House Democrats are proposing setting aside $1 billion for the Federal Trade Commission (FTC) to create a division that would focus on a number of big tech issues.
The proposal is part of a massive budget reconciliation effort. The House Energy and Commerce Committee unveiled the FTC proposal among many others on Thursday.
The $1 billion proposal would be for the FTC to create a bureau that would work on “unfair or deceptive acts or practices related to privacy, data security, identity theft, data abuses, and related matters.” The proposal is set for a committee markup in the House of Representatives on Monday.
The FTC has been at the center of a number of big tech issues in recent months. President Joe Biden named Lina Khan the chairwoman of the agency earlier this year. Khan, who has support of many progressives, has been an outspoken critic of big tech companies—which has led Facebook and Amazon to call for her recusal.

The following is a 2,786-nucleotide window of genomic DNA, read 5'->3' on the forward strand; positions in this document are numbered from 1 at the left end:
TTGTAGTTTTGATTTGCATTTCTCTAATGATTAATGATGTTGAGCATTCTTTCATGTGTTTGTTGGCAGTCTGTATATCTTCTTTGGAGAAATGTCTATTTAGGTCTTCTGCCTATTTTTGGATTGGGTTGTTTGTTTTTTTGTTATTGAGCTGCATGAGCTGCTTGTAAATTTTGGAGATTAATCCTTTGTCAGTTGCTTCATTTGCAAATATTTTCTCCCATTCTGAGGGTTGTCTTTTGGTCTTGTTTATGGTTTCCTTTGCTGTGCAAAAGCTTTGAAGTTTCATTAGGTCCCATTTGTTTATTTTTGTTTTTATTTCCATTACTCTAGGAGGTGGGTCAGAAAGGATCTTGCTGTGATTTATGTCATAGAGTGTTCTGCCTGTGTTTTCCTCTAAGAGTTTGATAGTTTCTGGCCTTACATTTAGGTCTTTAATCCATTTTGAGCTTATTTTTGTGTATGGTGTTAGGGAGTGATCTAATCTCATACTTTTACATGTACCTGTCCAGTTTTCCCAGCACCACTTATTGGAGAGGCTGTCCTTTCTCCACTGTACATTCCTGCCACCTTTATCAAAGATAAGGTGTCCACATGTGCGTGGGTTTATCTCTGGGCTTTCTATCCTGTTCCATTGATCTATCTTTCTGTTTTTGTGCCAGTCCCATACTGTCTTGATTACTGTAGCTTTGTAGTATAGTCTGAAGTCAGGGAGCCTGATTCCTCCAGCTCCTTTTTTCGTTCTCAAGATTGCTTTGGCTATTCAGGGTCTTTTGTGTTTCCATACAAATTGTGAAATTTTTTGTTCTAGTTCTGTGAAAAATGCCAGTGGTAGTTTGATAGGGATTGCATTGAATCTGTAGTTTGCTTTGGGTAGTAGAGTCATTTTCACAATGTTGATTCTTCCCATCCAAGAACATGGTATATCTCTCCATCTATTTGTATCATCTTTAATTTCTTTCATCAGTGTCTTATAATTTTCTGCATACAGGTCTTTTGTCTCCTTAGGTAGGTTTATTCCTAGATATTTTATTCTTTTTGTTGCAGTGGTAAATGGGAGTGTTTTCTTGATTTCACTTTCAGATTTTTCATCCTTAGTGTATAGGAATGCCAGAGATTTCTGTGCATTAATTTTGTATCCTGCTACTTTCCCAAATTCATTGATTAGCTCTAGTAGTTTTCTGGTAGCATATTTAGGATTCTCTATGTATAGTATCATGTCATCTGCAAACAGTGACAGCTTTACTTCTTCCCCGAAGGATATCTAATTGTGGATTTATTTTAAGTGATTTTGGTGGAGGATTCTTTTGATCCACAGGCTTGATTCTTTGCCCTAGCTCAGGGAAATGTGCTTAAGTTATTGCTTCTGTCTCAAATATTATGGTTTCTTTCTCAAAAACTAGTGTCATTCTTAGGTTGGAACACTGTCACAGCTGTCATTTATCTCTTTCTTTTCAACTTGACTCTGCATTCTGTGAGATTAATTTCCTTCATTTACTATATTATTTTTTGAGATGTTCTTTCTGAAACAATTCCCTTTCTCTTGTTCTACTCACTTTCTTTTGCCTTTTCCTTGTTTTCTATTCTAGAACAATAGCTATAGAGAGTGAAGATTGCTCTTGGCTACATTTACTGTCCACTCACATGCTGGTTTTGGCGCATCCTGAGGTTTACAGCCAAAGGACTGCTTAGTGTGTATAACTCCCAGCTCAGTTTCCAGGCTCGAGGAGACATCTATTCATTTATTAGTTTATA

Critics have called the push by Facebook and Amazon an attempt to “bully” the agency.
Before that, the agency has enforced fines against companies like Facebook and YouTube. The FTC approved a $5 billion settlement with Facebook in 2019 over privacy missteps. Around the same time, the FTC announced that it had agreed to a $170 million settlement with Google—which owns YouTube—for allegedly violating the Children’s Online Privacy Protection Act (COPPA).
More recently, the FTC reached a settlement with Zoom, the popular videoconferencing software, after it claimed to offer end-to-end encryption. The FTC also filed an amended antitrust complaint against Facebook last month.
Earlier this summer, a coalition of nearly 50 civil rights, internet rights, and anti-surveillance groups called on the FTC to curb “unfair and deceptive” data collection practices of big tech companies. The groups said that rulemaking from the agency was “needed to stop widespread systematic surveillance, discrimination, lax security, tracking of individuals, and the sharing of data.